The following missive was typed in a panic by one Hayley Campbell, having just realised that it has to go on the Internet this afternoon and not tomorrow as she had erroneously thought:
We hope you had a lovely Christmas, etc etc. We ate too much chocolate, etc etc. I’m currently sitting beside our Steven who is having leftover Christmas dinner for the second day running and I am furious with envy. To distract myself I’m thinking about other things such as our early closing on New Year’s Eve (that’s 4pm) and how we’ll be closed entirely on New Year’s Day. New comic book day is tomorrow (that’s Thursday the 29th) and next week you can have them on Thursday the 5th. But remember that we’re hauling them off the back of the truck on those very days (alas, no buffer day!) so chances are they might not arrive until the afternoon. With that in mind, you may want to put off your visit until after lunch.
In the busy days before Christmas I put a load of stuff on the Gosh! Blog that you might have missed: on Saturday the 21st of January we’ll be having a Craig Thompson signing (aw yiss!), and in March we’ll be launching the lovely Tom Gauld’s new book from Drawn & Quaterly, Goliath (hooray!). I revealed the cover to the nearly-finished new installment of Alan Moore and Kevin O’Neill’s The League of Extraordinary Gentlemen: Century (due June, 2012), and then I put up a few scans from a very swish article about the shop in Retail Focus magazine. I like how Hernandez cleavage is the defining feature of the shop.
Dan Curtis Johnson and J.H. Williams III’s Chase is out in trade paperback. It’s the highly acclaimed but nevertheless cancelled series from the late 90s. Williams looks back on the series in this interview with Comicbook Resources and there’s preview stuff there if the thing is wholly new to you and your eyeballs.
The latest volume of Walt & Skeezix to hit the shelves in a fancy Chris Ware designed jacket is the fifth one, covering the years 1929 and 1930. There’s a PDF preview over at Drawn & Quarterly which includes the introduction by Comics Journal regular Jeet Heer and some amazing old photos of Frank King with some old cameras, along with some of the photos he took with them.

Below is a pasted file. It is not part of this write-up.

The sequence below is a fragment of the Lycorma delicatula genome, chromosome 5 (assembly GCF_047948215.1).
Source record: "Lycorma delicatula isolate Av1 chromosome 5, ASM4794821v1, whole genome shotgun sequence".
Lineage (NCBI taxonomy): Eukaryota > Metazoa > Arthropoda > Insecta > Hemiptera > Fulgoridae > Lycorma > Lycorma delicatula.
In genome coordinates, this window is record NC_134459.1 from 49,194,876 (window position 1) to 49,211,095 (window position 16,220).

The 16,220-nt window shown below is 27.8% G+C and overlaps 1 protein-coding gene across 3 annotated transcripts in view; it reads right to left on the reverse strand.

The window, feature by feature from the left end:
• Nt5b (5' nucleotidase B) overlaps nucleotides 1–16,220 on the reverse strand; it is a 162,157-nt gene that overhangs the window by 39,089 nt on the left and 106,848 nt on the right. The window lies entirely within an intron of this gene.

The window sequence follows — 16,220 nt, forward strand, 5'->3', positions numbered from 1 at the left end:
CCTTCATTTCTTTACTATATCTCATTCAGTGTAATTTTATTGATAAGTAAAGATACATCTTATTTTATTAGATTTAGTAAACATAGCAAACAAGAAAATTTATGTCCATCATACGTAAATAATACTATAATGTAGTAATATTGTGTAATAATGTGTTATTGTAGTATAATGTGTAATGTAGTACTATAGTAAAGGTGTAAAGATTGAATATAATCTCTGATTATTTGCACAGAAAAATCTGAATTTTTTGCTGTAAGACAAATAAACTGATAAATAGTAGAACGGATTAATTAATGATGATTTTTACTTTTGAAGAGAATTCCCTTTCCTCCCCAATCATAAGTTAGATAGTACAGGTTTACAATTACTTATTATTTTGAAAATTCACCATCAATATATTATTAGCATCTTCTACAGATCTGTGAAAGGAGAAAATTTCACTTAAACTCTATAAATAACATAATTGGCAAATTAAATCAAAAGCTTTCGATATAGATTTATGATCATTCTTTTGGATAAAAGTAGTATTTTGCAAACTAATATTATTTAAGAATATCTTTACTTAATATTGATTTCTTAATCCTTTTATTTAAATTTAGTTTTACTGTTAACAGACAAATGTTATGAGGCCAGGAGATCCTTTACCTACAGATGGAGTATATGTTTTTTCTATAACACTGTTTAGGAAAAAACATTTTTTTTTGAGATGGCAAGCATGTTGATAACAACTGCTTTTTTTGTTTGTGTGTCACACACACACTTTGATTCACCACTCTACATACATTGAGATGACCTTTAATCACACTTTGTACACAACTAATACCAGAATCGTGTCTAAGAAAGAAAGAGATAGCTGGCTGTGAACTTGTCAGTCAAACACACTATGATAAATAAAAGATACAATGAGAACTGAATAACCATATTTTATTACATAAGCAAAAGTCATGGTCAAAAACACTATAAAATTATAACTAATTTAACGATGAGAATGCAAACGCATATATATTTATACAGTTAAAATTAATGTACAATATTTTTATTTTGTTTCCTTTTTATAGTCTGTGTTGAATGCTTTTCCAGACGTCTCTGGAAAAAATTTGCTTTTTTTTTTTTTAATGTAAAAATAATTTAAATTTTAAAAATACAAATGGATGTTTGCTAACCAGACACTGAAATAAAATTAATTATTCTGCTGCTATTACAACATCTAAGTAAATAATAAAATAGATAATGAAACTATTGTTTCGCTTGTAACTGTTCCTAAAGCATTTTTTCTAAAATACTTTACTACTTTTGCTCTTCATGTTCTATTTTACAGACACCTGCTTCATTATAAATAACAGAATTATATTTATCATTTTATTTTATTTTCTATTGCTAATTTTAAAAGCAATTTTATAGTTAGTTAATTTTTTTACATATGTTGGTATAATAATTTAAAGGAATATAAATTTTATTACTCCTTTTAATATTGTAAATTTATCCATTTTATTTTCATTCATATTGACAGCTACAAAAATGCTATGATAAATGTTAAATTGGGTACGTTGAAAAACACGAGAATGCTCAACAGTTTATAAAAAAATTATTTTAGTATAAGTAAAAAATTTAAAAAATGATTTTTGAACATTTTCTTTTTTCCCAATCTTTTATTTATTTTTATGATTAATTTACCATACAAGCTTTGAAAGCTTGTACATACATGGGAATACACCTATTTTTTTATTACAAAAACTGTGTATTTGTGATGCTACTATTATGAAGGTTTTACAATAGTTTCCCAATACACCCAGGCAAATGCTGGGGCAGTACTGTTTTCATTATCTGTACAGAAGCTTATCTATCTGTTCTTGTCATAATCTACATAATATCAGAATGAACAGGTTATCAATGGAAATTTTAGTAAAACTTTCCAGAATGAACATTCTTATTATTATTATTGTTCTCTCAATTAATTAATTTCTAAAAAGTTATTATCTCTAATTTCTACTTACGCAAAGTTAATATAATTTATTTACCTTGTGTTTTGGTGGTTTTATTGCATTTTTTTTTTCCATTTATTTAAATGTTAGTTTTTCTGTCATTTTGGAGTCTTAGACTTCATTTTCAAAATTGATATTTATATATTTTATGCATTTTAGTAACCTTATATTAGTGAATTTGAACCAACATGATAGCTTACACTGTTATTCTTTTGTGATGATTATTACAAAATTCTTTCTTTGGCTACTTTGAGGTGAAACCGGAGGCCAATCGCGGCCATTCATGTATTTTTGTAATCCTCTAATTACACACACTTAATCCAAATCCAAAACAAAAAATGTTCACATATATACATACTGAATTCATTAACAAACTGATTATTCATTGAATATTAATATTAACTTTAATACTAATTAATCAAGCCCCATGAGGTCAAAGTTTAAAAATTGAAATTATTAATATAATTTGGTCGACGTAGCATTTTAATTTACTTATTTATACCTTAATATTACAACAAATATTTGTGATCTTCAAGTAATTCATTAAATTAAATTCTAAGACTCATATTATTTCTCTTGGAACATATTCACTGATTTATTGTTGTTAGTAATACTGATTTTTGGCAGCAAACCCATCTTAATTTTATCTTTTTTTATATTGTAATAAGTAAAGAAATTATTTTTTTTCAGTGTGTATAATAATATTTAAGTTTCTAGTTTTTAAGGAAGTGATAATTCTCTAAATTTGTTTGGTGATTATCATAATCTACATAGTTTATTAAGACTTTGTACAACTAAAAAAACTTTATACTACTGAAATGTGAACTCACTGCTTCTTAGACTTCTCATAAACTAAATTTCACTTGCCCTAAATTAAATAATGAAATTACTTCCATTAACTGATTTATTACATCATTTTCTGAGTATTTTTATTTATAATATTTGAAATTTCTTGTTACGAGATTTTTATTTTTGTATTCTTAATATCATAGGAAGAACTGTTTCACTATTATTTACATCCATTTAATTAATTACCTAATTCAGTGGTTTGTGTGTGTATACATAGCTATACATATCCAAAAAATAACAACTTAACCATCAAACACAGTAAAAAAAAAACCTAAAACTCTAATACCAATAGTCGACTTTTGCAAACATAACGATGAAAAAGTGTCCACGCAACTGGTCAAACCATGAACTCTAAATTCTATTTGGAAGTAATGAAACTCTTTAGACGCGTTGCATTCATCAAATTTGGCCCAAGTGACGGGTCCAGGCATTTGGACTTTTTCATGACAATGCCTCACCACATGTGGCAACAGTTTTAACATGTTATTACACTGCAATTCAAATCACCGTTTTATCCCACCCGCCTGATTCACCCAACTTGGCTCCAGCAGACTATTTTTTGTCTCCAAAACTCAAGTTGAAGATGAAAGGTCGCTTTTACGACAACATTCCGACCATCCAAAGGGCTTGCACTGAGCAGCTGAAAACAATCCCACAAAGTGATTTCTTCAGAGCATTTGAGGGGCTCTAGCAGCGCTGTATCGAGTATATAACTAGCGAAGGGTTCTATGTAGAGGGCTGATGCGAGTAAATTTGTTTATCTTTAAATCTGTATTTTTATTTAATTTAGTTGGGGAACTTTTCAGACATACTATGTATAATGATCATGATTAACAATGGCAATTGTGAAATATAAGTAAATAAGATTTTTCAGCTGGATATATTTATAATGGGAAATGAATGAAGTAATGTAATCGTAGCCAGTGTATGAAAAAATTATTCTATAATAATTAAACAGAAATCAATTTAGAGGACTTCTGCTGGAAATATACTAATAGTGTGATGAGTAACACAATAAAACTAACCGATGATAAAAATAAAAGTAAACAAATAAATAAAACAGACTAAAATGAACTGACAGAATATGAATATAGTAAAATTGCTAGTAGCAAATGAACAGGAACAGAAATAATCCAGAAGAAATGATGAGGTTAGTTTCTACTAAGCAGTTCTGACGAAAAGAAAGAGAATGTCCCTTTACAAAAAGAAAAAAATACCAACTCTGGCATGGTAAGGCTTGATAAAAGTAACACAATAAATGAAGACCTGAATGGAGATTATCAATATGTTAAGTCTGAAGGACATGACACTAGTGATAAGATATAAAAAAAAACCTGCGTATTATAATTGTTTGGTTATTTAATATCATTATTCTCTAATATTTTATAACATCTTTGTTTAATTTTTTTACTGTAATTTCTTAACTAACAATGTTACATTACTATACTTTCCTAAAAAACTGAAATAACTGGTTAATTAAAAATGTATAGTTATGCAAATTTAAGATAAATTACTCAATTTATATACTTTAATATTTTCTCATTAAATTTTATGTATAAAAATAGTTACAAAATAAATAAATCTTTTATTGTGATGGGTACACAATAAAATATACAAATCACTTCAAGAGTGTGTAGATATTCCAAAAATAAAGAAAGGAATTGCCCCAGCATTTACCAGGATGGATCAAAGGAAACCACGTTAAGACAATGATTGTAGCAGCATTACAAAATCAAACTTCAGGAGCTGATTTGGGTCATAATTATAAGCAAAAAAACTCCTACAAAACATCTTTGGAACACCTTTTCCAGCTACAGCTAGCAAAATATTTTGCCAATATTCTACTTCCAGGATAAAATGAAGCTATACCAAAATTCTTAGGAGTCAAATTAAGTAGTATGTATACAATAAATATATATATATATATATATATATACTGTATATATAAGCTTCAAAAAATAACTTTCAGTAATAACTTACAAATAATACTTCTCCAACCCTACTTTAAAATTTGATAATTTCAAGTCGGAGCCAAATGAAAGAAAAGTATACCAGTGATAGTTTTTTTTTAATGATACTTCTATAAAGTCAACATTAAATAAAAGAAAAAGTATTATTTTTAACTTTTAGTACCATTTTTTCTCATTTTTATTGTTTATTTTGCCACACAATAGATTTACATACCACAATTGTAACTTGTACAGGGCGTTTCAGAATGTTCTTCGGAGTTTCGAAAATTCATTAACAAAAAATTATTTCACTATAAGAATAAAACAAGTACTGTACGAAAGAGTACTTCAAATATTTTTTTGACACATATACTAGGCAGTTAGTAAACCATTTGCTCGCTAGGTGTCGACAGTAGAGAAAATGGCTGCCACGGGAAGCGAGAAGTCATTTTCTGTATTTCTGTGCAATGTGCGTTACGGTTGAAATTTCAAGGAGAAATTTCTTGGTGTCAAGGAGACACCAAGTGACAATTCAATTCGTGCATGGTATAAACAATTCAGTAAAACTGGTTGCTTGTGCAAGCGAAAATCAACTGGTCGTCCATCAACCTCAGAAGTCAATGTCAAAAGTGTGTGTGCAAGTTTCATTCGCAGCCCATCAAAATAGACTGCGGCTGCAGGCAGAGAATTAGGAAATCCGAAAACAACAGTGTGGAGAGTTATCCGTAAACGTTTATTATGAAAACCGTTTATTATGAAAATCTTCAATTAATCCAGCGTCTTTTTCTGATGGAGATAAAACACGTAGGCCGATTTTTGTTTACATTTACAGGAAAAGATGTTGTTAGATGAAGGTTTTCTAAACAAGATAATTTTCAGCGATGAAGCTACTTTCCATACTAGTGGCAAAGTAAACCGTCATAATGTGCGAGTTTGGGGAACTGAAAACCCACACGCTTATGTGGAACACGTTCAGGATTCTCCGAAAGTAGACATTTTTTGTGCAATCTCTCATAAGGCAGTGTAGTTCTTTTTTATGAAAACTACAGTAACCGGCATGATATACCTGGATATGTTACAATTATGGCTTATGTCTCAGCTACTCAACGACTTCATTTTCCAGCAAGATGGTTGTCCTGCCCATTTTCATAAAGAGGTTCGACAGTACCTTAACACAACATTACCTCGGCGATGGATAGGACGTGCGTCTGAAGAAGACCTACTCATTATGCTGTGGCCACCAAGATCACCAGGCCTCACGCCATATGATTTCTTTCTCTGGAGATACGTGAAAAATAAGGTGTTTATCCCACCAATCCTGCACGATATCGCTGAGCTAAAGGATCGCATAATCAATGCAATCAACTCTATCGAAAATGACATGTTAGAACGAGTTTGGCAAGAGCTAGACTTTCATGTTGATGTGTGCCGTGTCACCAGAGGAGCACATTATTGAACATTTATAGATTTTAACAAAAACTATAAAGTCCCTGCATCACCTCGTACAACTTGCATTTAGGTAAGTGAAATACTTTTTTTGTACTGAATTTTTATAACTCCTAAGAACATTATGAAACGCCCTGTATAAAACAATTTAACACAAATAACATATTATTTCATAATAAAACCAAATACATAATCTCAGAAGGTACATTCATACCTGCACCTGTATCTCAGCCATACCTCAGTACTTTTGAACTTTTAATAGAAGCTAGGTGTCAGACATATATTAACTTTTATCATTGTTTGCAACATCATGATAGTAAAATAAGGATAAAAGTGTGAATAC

Even if you haven’t been picking up Dark Horse Presents you’ll definitely want this week’s issue for the all-new Mike Mignola Hellboy story contained therein (if you get Hellboy stuff on your regular standing order we’ve already taken care of this one for you). Kyle Baker and Elizabeth Glass’ legendary lost 10-page story Letitia Lerner, Superman’s Babysitter is available once again in this week’s reprinted DC Comics Presents: Elseworlds 80-Page Giant, the comic that never made it to America back in the 90s because DC destroyed it after it was published (contents were deemed “unsuitable”). But not before posting a bunch to the Europeans.
Terry Moore’s Sketchbook Volume 1: Hot Girls and Cold Feet is 64 pages of pretty ladies drawn by the man who brought you Strangers in Paradise, Echo and Rachel Rising. I can’t find any previews. I know this is annoying. I also can’t find a preview for DMZ #72, the final issue of Brian Wood’s very excellent series. So you’ll just have to buy them.
Marvel are evidently trying to fill their shipping quota for 2011 because you’re getting two issues of Ed Brubaker’s Captain America all at once. Which is nice. Preview for #5 and #6 are here and here, respectively.
Alex Maleev (Scarlet) joins Warren Ellis on his critically-acclaimed run in Secret Avengers #20 in which they send the Black Widow on a secret mission. Preview at CbR.
If you were stuck on a train to the North of England when Channel 4 played A Muppet Christmas Carol then this might lift you out of the strop that descended somewhere near Birmingham: The Muppets Presents The Treasure of Peg Leg Wilson, a one-shot story written and drawn by Gosh! favourite Roger Langridge. Featuring Kermit, Dr. Bunsen Honeydew, Animal the Swedish Chef and more!
And finally, Kieron Gillen’s Generation Hope: Schism is out in trade paperback. It collects issues #6 to #12 – the last chunk of Gillen’s run before James Asmus took over.
Derp derp bork bork.